When I joined the agency world, Joseph Jaffe had just come out with Life After The 30-Second Spot but I doubt Jaffe realized that the new spot, if digital media has its way, is 6 or 15 seconds.
I came across an article recently on NPR about how Vine conceived the 6 second spot and it’s pretty much what you would expect:
“One day we did wake up and say, six seconds,” Hofmann joked. Well, one day after many days of experimentation.
He and the other co-founders tried various lengths — 10 seconds, nine, five. And five seconds wasn’t long enough.
“It was actually too short,” he says. Six seconds allowed for the aesthetic feel the creators wanted but preserved the quickness they wanted to promise users. The limit allowed the average person to easily share and make a video on his smartphone.
With 15 seconds of video on Instagram and 6 seconds of video on Vine, it’s at least 50% less length than a traditional 30 second spot. These shorter videos are a near-perfect snack for consumer generated content. Anyone with a smartphone can create and upload a fun clip and syndicate it out to Twitter/Vine and Facebook/Instagram with ease… and instant audience attention.
After spending time with entrepreneurs who are building everything from video servers for social media to creative directors executing multi-screen video briefs from Fortune 500 clients, one question that I have been thinking about is whether brands at scale will really start creating professionally produced shorter form content? If an Instagram video is [at max] 15 seconds, then a pre-roll* for the platform must be no longer than 10 seconds to make sense. Imagine a 3 second pre-roll. Can you storytell in 3 seconds?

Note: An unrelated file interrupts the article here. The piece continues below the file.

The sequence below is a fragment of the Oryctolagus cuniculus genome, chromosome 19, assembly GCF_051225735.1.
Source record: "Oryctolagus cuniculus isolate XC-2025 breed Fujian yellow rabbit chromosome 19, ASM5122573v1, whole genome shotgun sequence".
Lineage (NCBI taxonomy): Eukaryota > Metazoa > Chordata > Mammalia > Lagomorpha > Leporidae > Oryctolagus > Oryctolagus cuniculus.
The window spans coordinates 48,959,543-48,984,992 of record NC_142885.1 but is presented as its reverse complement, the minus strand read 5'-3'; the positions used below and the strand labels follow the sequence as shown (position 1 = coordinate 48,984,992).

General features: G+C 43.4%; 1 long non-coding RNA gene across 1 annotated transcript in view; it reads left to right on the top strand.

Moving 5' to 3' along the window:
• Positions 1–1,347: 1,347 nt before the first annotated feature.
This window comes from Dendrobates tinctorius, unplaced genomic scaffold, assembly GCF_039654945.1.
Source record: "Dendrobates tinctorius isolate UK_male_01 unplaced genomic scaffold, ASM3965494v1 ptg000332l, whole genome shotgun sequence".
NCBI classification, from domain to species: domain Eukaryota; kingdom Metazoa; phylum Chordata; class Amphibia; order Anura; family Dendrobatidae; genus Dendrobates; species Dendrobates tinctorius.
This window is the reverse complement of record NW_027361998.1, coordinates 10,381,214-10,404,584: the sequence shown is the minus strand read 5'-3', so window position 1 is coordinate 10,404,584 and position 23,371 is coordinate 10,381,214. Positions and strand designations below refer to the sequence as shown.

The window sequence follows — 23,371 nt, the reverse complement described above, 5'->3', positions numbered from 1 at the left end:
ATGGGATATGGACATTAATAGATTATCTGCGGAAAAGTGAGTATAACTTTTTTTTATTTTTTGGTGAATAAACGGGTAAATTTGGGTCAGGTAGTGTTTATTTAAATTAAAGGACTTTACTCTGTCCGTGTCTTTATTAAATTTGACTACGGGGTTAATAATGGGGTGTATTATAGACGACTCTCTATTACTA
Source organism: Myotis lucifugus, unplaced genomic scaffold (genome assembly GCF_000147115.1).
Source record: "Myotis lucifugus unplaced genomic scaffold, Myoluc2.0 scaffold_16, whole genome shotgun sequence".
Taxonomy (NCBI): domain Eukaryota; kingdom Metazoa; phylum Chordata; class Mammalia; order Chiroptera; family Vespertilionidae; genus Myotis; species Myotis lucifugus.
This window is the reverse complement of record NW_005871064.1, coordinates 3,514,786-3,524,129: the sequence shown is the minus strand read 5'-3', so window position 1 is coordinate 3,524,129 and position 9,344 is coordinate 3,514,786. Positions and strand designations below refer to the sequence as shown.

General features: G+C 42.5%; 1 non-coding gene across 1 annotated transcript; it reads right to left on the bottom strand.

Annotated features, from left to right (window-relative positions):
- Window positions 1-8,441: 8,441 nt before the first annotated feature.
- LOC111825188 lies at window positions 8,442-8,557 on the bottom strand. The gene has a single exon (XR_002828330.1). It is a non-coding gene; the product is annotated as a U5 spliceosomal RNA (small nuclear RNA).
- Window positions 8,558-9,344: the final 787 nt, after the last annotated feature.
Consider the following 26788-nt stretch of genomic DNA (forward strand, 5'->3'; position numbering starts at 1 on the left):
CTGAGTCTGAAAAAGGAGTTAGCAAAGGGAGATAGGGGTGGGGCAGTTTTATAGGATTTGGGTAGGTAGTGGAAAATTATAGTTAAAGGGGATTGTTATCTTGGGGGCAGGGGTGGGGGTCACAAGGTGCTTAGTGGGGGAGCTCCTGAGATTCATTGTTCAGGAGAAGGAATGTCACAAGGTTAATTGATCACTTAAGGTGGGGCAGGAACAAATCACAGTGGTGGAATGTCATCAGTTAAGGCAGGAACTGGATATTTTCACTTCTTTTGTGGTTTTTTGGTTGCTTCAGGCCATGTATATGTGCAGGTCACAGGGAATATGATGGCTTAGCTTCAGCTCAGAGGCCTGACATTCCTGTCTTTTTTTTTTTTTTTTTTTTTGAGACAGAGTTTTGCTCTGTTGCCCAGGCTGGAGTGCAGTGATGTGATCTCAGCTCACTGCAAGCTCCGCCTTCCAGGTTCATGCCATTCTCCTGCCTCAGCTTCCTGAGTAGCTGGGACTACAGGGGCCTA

You might not have a choice.
In advertising, dollars flow to where eyeballs go. There’s a bit more to that but if eyeballs are heading to Twitter and Facebook at scale, which they are, then brands and their respective agencies need to understand how to leverage these platforms for communicating and interacting with their audiences.
Retooling the creative brief, process and craft to deliver more punch in less time is going to be completely necessary. It’s going to be interesting to watch how Twitter interacts with brands and how much of the creative process they bring in-house versus relying on their ecosystem partners.
Anytime you are on the cutting edge of innovation, you need to offer services and support to your clients to onramp them to execute on the edge. Twitter did this in the very beginning with celebrities, basically offering a VIP management team to help increase the Tweets coming from celebrity influencers. Think of this as a form of managed services.
This next evolution of video in digital media is going to be really fascinating to participate in. Will Costolo and Zuckerberg force the redefinition of the 30-second spot?
* Preroll: I used preroll video as an example of how advertisers are surrounding video content online. Very similar to a commercial on television. I am not arguing that preroll is the most effective way of doing video advertising, but rather, using it because it’s the most scaled way of doing video advertising.